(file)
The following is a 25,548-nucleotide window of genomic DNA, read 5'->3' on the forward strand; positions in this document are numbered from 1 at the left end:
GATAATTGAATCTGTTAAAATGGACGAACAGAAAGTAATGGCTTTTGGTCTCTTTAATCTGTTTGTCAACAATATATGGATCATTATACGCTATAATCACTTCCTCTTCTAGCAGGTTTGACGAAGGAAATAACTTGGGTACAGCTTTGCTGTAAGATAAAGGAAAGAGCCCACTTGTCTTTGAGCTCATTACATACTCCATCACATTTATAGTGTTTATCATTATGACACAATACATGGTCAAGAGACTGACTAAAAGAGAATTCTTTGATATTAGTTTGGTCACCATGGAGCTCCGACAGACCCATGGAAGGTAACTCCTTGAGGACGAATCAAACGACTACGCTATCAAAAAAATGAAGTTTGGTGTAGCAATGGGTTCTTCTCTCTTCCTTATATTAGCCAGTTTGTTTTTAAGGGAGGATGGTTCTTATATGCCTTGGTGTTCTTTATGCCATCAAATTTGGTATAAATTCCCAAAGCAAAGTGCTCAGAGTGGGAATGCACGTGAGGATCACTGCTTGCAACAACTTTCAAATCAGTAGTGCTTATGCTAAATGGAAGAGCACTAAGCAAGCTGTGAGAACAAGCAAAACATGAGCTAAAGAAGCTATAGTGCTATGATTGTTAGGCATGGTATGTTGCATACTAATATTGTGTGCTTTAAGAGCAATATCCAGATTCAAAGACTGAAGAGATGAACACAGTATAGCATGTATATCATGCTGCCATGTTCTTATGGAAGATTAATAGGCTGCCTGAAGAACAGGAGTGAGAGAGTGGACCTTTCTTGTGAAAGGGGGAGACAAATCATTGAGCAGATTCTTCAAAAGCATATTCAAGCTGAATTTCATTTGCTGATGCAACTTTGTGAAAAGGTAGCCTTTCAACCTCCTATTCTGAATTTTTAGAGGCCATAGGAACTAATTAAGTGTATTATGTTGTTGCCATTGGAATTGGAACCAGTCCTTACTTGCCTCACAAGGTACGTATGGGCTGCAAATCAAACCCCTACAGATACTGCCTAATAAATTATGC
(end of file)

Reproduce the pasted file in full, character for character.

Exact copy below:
The following is a 25,548-nucleotide window of genomic DNA, read 5'->3' on the forward strand; positions in this document are numbered from 1 at the left end:
GATAATTGAATCTGTTAAAATGGACGAACAGAAAGTAATGGCTTTTGGTCTCTTTAATCTGTTTGTCAACAATATATGGATCATTATACGCTATAATCACTTCCTCTTCTAGCAGGTTTGACGAAGGAAATAACTTGGGTACAGCTTTGCTGTAAGATAAAGGAAAGAGCCCACTTGTCTTTGAGCTCATTACATACTCCATCACATTTATAGTGTTTATCATTATGACACAATACATGGTCAAGAGACTGACTAAAAGAGAATTCTTTGATATTAGTTTGGTCACCATGGAGCTCCGACAGACCCATGGAAGGTAACTCCTTGAGGACGAATCAAACGACTACGCTATCAAAAAAATGAAGTTTGGTGTAGCAATGGGTTCTTCTCTCTTCCTTATATTAGCCAGTTTGTTTTTAAGGGAGGATGGTTCTTATATGCCTTGGTGTTCTTTATGCCATCAAATTTGGTATAAATTCCCAAAGCAAAGTGCTCAGAGTGGGAATGCACGTGAGGATCACTGCTTGCAACAACTTTCAAATCAGTAGTGCTTATGCTAAATGGAAGAGCACTAAGCAAGCTGTGAGAACAAGCAAAACATGAGCTAAAGAAGCTATAGTGCTATGATTGTTAGGCATGGTATGTTGCATACTAATATTGTGTGCTTTAAGAGCAATATCCAGATTCAAAGACTGAAGAGATGAACACAGTATAGCATGTATATCATGCTGCCATGTTCTTATGGAAGATTAATAGGCTGCCTGAAGAACAGGAGTGAGAGAGTGGACCTTTCTTGTGAAAGGGGGAGACAAATCATTGAGCAGATTCTTCAAAAGCATATTCAAGCTGAATTTCATTTGCTGATGCAACTTTGTGAAAAGGTAGCCTTTCAACCTCCTATTCTGAATTTTTAGAGGCCATAGGAACTAATTAAGTGTATTATGTTGTTGCCATTGGAATTGGAACCAGTCCTTACTTGCCTCACAAGGTACGTATGGGCTGCAAATCAAACCCCTACAGATACTGCCTAATAAATTATGC